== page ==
The persisting weakness in the British economy is likely to exert pressure on manufacturers to price competitively to sustain their businesses, IHS Global Insight chief European and UK economist Howard Archer said in a note Friday.
Data released by the Office For National Statistics today showed that British producer price inflation slowed to a 28-month low of 3.3 percent in April. However, prices increased 0.7 percent month-on-month, with a 0.6 percent gain in core output prices.
The economist assessed that the strong sequential growth in prices - which according to the statistical office was influenced by a 0.3 percent contribution from newly-added duty changes- is likely to to reinforce the Bank of England's concerns that consumer price inflation will not slow as quickly as previously expected.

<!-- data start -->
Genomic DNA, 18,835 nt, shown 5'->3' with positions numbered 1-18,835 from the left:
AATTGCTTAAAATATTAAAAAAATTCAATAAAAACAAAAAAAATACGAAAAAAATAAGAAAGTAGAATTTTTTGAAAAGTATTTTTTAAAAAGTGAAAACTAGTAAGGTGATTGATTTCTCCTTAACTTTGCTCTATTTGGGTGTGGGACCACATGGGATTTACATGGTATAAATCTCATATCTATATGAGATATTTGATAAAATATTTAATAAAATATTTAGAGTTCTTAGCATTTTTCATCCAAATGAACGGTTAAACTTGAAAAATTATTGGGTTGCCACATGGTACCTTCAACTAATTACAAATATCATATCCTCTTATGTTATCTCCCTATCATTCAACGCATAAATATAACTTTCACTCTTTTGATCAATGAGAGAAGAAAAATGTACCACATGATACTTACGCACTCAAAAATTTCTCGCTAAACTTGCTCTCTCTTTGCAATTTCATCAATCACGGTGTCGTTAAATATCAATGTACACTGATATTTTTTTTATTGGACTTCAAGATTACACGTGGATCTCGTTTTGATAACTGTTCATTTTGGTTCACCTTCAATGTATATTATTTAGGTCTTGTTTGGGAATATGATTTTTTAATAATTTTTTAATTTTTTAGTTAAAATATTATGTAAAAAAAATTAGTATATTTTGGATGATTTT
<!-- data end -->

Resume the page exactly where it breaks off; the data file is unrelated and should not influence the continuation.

Meanwhile, input prices dropped 1.5 percent month-on-month in April as oil prices retreated significantly from their March highs. According to the economist, the decline in input prices eases the pressure on manufacturers' margins and reduces pressure on them to raise prices.
IHS Global Insight observed that the uncertainty as to whether or not the Bank of England will do more quantitative easing will depend on whether or not the economy shows signs of picking up and future inflationary developments.
by RTT Staff Writer
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